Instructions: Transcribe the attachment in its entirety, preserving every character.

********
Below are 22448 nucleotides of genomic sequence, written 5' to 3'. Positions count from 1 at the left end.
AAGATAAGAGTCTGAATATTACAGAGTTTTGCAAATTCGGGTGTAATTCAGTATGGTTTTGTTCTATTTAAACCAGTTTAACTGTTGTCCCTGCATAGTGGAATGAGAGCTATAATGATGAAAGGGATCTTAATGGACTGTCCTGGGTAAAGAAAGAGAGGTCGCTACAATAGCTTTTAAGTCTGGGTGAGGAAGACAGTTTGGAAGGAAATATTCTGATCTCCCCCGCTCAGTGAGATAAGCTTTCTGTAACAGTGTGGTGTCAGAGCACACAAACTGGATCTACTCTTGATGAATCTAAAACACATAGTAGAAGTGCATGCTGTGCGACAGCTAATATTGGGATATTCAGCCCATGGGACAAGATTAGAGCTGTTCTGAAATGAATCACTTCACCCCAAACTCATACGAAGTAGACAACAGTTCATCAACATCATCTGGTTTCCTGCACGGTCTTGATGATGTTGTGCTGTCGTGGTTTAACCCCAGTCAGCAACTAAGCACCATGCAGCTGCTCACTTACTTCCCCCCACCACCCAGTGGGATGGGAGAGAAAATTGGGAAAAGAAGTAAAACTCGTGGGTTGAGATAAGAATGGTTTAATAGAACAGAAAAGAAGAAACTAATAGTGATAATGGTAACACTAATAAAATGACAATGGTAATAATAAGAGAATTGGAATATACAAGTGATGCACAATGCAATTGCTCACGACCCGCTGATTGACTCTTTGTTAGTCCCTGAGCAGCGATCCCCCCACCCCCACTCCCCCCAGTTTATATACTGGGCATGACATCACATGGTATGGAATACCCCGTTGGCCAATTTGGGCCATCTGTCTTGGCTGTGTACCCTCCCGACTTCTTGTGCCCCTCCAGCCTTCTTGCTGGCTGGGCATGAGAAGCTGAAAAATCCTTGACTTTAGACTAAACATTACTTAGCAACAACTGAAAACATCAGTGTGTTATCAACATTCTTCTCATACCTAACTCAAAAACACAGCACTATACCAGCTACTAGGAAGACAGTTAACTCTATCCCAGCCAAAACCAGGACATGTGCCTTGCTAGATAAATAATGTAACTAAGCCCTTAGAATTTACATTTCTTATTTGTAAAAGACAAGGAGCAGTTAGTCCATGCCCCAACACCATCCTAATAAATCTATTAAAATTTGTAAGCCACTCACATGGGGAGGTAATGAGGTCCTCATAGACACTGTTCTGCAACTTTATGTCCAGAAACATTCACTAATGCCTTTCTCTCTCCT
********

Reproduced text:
Below are 22448 nucleotides of genomic sequence, written 5' to 3'. Positions count from 1 at the left end.
AAGATAAGAGTCTGAATATTACAGAGTTTTGCAAATTCGGGTGTAATTCAGTATGGTTTTGTTCTATTTAAACCAGTTTAACTGTTGTCCCTGCATAGTGGAATGAGAGCTATAATGATGAAAGGGATCTTAATGGACTGTCCTGGGTAAAGAAAGAGAGGTCGCTACAATAGCTTTTAAGTCTGGGTGAGGAAGACAGTTTGGAAGGAAATATTCTGATCTCCCCCGCTCAGTGAGATAAGCTTTCTGTAACAGTGTGGTGTCAGAGCACACAAACTGGATCTACTCTTGATGAATCTAAAACACATAGTAGAAGTGCATGCTGTGCGACAGCTAATATTGGGATATTCAGCCCATGGGACAAGATTAGAGCTGTTCTGAAATGAATCACTTCACCCCAAACTCATACGAAGTAGACAACAGTTCATCAACATCATCTGGTTTCCTGCACGGTCTTGATGATGTTGTGCTGTCGTGGTTTAACCCCAGTCAGCAACTAAGCACCATGCAGCTGCTCACTTACTTCCCCCCACCACCCAGTGGGATGGGAGAGAAAATTGGGAAAAGAAGTAAAACTCGTGGGTTGAGATAAGAATGGTTTAATAGAACAGAAAAGAAGAAACTAATAGTGATAATGGTAACACTAATAAAATGACAATGGTAATAATAAGAGAATTGGAATATACAAGTGATGCACAATGCAATTGCTCACGACCCGCTGATTGACTCTTTGTTAGTCCCTGAGCAGCGATCCCCCCACCCCCACTCCCCCCAGTTTATATACTGGGCATGACATCACATGGTATGGAATACCCCGTTGGCCAATTTGGGCCATCTGTCTTGGCTGTGTACCCTCCCGACTTCTTGTGCCCCTCCAGCCTTCTTGCTGGCTGGGCATGAGAAGCTGAAAAATCCTTGACTTTAGACTAAACATTACTTAGCAACAACTGAAAACATCAGTGTGTTATCAACATTCTTCTCATACCTAACTCAAAAACACAGCACTATACCAGCTACTAGGAAGACAGTTAACTCTATCCCAGCCAAAACCAGGACATGTGCCTTGCTAGATAAATAATGTAACTAAGCCCTTAGAATTTACATTTCTTATTTGTAAAAGACAAGGAGCAGTTAGTCCATGCCCCAACACCATCCTAATAAATCTATTAAAATTTGTAAGCCACTCACATGGGGAGGTAATGAGGTCCTCATAGACACTGTTCTGCAACTTTATGTCCAGAAACATTCACTAATGCCTTTCTCTCTCCT